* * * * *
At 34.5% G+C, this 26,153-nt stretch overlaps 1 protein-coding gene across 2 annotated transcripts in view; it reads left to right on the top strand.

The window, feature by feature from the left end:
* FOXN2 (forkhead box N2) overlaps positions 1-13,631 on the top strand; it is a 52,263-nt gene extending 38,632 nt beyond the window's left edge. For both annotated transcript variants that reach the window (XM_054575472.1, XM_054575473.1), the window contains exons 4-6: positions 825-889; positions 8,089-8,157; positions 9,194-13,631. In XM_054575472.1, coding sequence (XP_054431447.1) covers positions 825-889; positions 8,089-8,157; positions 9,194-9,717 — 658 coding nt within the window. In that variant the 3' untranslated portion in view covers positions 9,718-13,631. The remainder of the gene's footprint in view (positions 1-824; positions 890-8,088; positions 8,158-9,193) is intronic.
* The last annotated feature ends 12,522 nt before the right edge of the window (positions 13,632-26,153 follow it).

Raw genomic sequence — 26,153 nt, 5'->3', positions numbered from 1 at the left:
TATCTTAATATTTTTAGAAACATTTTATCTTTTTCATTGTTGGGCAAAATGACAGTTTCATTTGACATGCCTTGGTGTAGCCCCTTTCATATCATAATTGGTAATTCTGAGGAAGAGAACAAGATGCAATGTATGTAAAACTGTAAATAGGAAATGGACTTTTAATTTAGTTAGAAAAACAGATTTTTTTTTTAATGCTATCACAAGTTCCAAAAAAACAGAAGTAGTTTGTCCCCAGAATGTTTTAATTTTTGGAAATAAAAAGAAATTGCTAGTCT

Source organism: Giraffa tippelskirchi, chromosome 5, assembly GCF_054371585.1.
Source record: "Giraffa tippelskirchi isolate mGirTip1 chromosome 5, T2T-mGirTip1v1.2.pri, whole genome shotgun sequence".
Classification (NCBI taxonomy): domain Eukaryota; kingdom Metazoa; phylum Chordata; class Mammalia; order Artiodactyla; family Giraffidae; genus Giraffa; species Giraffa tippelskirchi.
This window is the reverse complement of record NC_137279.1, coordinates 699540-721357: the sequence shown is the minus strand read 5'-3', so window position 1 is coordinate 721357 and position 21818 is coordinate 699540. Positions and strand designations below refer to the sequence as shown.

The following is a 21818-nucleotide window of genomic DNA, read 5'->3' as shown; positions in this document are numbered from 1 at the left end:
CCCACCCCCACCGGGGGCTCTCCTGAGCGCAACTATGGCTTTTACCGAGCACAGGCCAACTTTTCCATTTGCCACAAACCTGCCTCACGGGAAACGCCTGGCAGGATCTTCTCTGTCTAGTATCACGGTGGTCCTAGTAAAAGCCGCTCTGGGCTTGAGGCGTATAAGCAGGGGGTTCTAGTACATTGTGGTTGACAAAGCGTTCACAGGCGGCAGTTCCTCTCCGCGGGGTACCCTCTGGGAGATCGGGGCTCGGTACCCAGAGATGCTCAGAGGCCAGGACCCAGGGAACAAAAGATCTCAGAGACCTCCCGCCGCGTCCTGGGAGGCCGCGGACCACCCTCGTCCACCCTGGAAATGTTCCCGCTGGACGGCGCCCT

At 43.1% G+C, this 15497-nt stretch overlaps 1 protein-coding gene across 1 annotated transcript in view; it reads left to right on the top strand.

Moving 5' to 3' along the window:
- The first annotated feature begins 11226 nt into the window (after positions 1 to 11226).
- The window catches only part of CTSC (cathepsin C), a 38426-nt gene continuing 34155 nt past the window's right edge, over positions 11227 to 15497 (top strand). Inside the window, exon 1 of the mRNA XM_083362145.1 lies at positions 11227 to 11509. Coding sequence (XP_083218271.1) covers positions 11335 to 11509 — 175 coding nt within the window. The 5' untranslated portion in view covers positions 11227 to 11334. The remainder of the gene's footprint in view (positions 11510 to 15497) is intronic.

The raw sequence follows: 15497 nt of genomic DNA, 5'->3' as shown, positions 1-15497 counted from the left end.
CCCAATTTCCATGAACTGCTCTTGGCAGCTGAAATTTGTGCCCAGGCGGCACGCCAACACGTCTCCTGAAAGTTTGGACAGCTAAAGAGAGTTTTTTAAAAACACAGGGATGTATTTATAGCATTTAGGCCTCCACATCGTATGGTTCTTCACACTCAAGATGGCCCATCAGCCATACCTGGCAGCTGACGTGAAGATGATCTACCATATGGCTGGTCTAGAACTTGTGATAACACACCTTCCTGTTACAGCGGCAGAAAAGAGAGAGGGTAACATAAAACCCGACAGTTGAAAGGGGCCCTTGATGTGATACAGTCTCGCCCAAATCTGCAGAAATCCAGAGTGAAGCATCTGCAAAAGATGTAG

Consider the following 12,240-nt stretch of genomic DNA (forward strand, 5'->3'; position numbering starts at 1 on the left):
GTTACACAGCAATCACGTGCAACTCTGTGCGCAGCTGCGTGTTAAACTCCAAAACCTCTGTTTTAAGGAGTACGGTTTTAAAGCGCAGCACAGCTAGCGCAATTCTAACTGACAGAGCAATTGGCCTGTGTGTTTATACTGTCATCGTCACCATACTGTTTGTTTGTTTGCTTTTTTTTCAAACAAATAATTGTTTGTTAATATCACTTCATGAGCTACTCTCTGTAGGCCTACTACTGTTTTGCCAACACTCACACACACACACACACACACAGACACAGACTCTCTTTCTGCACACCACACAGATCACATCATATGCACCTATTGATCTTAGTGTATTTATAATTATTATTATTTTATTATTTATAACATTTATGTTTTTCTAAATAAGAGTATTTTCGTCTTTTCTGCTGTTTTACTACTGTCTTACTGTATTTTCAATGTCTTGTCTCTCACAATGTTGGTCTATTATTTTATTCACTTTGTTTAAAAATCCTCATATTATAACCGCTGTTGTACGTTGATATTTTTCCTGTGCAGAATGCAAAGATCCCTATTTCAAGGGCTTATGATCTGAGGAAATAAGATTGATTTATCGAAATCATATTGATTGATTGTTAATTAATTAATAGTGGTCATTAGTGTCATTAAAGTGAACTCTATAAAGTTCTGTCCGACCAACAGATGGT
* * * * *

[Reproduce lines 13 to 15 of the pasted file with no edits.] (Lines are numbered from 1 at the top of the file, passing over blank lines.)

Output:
At 43.1% G+C, this 15497-nt stretch overlaps 1 protein-coding gene across 1 annotated transcript in view; it reads left to right on the top strand.

Moving 5' to 3' along the window:
- The first annotated feature begins 11226 nt into the window (after positions 1 to 11226).